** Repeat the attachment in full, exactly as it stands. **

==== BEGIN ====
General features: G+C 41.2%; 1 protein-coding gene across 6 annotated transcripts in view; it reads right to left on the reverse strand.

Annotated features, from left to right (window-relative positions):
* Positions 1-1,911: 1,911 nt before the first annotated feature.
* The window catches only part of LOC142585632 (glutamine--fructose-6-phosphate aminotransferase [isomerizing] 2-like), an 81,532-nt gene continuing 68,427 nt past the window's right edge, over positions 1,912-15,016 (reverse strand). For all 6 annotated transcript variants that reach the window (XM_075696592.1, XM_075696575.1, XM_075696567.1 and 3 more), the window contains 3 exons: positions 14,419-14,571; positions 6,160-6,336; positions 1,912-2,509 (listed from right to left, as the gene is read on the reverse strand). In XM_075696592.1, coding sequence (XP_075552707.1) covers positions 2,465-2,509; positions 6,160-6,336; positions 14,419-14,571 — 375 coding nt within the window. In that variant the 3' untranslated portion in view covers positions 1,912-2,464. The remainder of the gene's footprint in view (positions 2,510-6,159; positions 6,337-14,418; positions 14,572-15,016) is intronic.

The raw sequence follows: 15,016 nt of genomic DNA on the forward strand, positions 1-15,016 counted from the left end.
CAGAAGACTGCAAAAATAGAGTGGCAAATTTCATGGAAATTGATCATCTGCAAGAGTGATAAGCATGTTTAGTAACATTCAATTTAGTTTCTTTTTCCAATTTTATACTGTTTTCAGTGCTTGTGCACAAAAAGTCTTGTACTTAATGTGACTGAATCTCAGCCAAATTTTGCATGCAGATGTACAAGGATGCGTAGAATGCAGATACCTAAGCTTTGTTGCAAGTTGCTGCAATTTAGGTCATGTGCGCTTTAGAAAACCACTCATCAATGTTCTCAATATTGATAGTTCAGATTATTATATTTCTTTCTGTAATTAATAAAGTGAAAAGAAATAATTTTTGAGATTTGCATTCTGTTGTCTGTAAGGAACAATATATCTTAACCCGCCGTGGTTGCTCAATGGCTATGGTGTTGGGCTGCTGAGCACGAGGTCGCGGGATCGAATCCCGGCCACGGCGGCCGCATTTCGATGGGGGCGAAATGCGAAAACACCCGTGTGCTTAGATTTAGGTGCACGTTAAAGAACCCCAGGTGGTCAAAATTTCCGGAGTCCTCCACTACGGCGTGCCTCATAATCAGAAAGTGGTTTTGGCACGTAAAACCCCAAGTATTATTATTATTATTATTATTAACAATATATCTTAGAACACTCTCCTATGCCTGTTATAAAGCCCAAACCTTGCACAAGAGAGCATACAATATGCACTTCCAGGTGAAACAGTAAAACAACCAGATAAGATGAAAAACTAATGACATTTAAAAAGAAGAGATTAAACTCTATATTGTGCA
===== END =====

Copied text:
General features: G+C 41.2%; 1 protein-coding gene across 6 annotated transcripts in view; it reads right to left on the reverse strand.

Annotated features, from left to right (window-relative positions):
* Positions 1-1,911: 1,911 nt before the first annotated feature.
* The window catches only part of LOC142585632 (glutamine--fructose-6-phosphate aminotransferase [isomerizing] 2-like), an 81,532-nt gene continuing 68,427 nt past the window's right edge, over positions 1,912-15,016 (reverse strand). For all 6 annotated transcript variants that reach the window (XM_075696592.1, XM_075696575.1, XM_075696567.1 and 3 more), the window contains 3 exons: positions 14,419-14,571; positions 6,160-6,336; positions 1,912-2,509 (listed from right to left, as the gene is read on the reverse strand). In XM_075696592.1, coding sequence (XP_075552707.1) covers positions 2,465-2,509; positions 6,160-6,336; positions 14,419-14,571 — 375 coding nt within the window. In that variant the 3' untranslated portion in view covers positions 1,912-2,464. The remainder of the gene's footprint in view (positions 2,510-6,159; positions 6,337-14,418; positions 14,572-15,016) is intronic.

The raw sequence follows: 15,016 nt of genomic DNA on the forward strand, positions 1-15,016 counted from the left end.
CAGAAGACTGCAAAAATAGAGTGGCAAATTTCATGGAAATTGATCATCTGCAAGAGTGATAAGCATGTTTAGTAACATTCAATTTAGTTTCTTTTTCCAATTTTATACTGTTTTCAGTGCTTGTGCACAAAAAGTCTTGTACTTAATGTGACTGAATCTCAGCCAAATTTTGCATGCAGATGTACAAGGATGCGTAGAATGCAGATACCTAAGCTTTGTTGCAAGTTGCTGCAATTTAGGTCATGTGCGCTTTAGAAAACCACTCATCAATGTTCTCAATATTGATAGTTCAGATTATTATATTTCTTTCTGTAATTAATAAAGTGAAAAGAAATAATTTTTGAGATTTGCATTCTGTTGTCTGTAAGGAACAATATATCTTAACCCGCCGTGGTTGCTCAATGGCTATGGTGTTGGGCTGCTGAGCACGAGGTCGCGGGATCGAATCCCGGCCACGGCGGCCGCATTTCGATGGGGGCGAAATGCGAAAACACCCGTGTGCTTAGATTTAGGTGCACGTTAAAGAACCCCAGGTGGTCAAAATTTCCGGAGTCCTCCACTACGGCGTGCCTCATAATCAGAAAGTGGTTTTGGCACGTAAAACCCCAAGTATTATTATTATTATTATTATTAACAATATATCTTAGAACACTCTCCTATGCCTGTTATAAAGCCCAAACCTTGCACAAGAGAGCATACAATATGCACTTCCAGGTGAAACAGTAAAACAACCAGATAAGATGAAAAACTAATGACATTTAAAAAGAAGAGATTAAACTCTATATTGTGCA